“All the redemption I can offer, girl, is beneath this dirty hood.”

— Bruce Springsteen

They say the sense of smell is the one most linked to memory.

If that’s the case, then the whiff of gasoline, exhaust and spilled Budweiser down the front of a shirt is bound to bring some people back in time to the first time they visited Thunder Road Speedbowl.

No. 83

Wolcott’s Bunker Hodgdon in his relatively new Tiger car.

“The atmosphere, the racing and the people at Thunder Road is unbelievable. I was hooked the second I walked in,” said Bunker Hodgdon, a racer from Wolcott, a town that has produced an extraordinary number of race car drivers for a population of just about 1,700. “The smells of burning rubber and race fuel, man, there’s nothing like it.”

The oval quarter-mile track in Barre, up on a hill not too far from the gaping granite chasms that once lent the town a national reputation for quality stone, is still running races after almost 60 years. There have been some changes since Ken Squier and Tom Curley sold the place in 2017, in an effort to make it more kid friendly.

But honestly, it’s always been kid-friendly, in the way that riding BMX bikes until dark or jumping off of swings in the playground or walking along the train tracks and putting quarters on the rails are kid-friendly pastimes.

Sometimes, those childhood trips to Thunder Road, the “nation’s site of excitement,” turn into a love affair with the smell of engine fluids and hot rubber. Sometimes, those kids hop in their own cars and take a whack at it.

No. 43

Wolcott driver Jamie Davis in the No. 43 car.

Jamie Davis is 38 years old and has been racing at Thunder Road for more than 20 years. Do that math. Davis thinks he first went to the speedbowl when he was six years old, with his grandpa. They ended up going again the week after that, and the week after that, and the week after that, like so many turns around the track, always going back.

Davis is now one of the more highly-decorated racers at Thunder Road, with two points championships under his belt and 50 to 60 trophies trying to find a place to be seen. He says he’s the only still-active racer in the Street Stocks division with two titles, and he hopes to be the first ever to win three.

It probably won’t be this year; he’s currently in third place in the season standings, with two races to go, and Thursday night races are in the rear-view mirror.

The old with the new

The Thunder Road Speedbowl was built in 1960 by Ken Squier, a Waterbury native who also founded the Motor Sports Network a decade later. He bet against the odds that people would actually watch and listen to the entire Daytona 500 at home if given the chance.

The network called its first Daytona race in 1970 and has touted itself as “the voice of NASCAR” since then.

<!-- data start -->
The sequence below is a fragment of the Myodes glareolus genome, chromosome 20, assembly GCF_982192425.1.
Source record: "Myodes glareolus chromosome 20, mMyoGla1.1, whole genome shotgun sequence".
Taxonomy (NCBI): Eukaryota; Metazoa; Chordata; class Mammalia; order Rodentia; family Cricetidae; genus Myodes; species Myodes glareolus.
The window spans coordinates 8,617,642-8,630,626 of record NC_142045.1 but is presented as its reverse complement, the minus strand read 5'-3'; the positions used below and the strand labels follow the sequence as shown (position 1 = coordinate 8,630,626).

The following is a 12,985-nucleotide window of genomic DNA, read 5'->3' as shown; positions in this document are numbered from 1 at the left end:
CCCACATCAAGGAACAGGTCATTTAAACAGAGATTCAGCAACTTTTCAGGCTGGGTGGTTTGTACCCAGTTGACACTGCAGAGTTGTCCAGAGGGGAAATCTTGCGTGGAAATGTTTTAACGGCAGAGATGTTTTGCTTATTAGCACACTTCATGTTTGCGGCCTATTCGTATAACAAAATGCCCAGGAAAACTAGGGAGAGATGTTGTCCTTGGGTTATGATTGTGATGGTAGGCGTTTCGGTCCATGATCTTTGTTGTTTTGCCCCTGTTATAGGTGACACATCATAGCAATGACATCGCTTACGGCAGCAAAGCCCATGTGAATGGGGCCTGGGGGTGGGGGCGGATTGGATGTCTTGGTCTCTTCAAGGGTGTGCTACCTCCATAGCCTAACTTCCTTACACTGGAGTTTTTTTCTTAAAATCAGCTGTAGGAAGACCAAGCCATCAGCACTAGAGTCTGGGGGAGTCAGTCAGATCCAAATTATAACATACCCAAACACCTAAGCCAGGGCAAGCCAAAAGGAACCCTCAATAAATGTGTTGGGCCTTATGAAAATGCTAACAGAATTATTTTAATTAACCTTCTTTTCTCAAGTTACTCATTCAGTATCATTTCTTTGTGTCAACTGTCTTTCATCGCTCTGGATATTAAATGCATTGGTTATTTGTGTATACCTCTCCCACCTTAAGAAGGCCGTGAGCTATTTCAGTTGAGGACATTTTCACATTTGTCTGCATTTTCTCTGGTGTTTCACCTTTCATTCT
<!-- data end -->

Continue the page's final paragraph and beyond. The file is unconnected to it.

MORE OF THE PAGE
Squier started on the air at the age of 12 at WDEV, the Waterbury radio station owned by his dad, Lloyd, and later owned the station himself, selling it two years ago.

He and longtime business partner Tom Curley sold Thunder Road in 2017 — they actually sold it once in the late 1970s but bought it back four years later.

New owners Cris Michaud and Pat Malone have made some changes to the track in order to make it more spectator friendly, including better lighting.

But the big change was the full-perimeter concrete wall. Love it or hate it, drivers have had to adjust to it, making for more crashes than usual. And, really, when you’re not behind the wheel, you want to see a crash or two at a stock car race.

Davis said “some changes have been good and some take some getting used to,” but he said he trusts the new owners. Especially Michaud, one of Thunder Road’s most familiar faces — he’s a three-time track champion, or “King of the Road,” and has served as race director for several years.

Ken Squier may have sold the oval and the radio station, but he hasn’t left either of them.

Lee Kittell, program director for WDEV, calls races at the speedbowl occasionally, but still chats after each race with his old boss, who offers tips.

“I’ve had a little practice at it now, so I got the hang of it,” Kittell said. “The good thing is that every race I go and sit at the feet of the master.”

Kittell grew up in Jeffersonville, the westernmost Lamoille County town with sometimes closer social ties to the Burlington area than to the rest of Lamoille County. He said he didn’t go to Barre very much, although he did start listening to it more often when he started working at Morristown’s WLVB, a sister station in WDEV’s Radio Vermont group.

There, he listened to the great Dave Moody call the races on the radio. Moody also got his start under Squier, announcing high school basketball and other sports, as well as calling races at Thunder Road. Now, he’s one of the most familiar voices in racing, working as the lead turn announcer for Motor Racing Network.

Moody’s and Squier’s advice to race announcers like Kittell?

“You’re just telling stories,” he said. “Watch the lead but keep an eye on the back of the pack, but also keep a third eye out for the contact.”

From junkers to Tigers

Most of the time, racing is just a hobby, and an expensive one at that. Hodgdon, for instance, drives entirely different vehicles in his day job as a member of the Stowe Highway Department.